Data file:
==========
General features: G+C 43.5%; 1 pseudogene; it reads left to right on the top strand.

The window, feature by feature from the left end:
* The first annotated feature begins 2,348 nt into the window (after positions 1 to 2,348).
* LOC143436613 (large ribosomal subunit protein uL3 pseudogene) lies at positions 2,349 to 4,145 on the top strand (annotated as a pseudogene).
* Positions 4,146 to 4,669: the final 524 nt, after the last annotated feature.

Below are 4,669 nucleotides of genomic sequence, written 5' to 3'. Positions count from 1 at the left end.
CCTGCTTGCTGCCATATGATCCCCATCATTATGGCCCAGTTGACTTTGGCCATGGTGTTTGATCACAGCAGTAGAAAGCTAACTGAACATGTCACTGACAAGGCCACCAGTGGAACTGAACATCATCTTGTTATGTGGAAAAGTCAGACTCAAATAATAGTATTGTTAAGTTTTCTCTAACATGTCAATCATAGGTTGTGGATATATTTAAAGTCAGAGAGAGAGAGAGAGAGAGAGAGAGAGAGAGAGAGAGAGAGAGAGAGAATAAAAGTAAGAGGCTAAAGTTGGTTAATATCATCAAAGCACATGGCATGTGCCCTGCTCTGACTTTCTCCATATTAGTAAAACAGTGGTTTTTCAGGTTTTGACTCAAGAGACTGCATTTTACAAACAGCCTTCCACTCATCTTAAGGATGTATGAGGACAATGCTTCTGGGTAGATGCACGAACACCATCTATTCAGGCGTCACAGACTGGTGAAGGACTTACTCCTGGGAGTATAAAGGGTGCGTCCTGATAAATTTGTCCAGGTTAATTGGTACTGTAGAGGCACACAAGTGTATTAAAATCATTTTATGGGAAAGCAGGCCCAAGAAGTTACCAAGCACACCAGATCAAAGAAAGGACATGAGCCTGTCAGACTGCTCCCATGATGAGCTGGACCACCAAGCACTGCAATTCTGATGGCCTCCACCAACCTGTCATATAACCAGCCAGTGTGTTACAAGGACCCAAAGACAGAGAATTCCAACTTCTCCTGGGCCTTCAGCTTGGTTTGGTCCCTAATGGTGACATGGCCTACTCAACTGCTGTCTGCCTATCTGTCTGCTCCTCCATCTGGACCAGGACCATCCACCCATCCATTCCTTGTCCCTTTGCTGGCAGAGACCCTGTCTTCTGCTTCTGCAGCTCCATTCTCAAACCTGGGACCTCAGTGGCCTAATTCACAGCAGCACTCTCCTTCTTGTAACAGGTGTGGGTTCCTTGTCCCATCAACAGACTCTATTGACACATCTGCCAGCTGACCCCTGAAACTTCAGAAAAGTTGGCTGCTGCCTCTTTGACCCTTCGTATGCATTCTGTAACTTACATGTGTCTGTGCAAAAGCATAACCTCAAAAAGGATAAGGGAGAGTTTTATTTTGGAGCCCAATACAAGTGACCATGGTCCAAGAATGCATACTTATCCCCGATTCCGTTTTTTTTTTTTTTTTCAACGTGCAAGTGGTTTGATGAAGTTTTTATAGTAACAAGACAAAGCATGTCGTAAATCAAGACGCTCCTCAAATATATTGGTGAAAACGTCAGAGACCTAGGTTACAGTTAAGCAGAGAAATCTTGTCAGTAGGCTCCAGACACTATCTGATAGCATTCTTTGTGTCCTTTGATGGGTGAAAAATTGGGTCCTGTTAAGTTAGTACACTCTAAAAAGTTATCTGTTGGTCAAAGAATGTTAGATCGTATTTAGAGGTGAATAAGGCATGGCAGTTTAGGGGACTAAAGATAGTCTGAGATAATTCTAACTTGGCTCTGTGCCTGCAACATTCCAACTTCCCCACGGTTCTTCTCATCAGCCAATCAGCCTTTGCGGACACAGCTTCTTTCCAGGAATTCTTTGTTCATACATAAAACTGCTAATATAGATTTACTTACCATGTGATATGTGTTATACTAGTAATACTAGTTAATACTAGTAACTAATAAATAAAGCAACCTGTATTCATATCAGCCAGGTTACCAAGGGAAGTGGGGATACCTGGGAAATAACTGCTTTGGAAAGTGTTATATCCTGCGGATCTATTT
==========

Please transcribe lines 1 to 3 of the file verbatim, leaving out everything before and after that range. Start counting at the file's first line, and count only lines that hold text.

General features: G+C 43.5%; 1 pseudogene; it reads left to right on the top strand.

The window, feature by feature from the left end:
* The first annotated feature begins 2,348 nt into the window (after positions 1 to 2,348).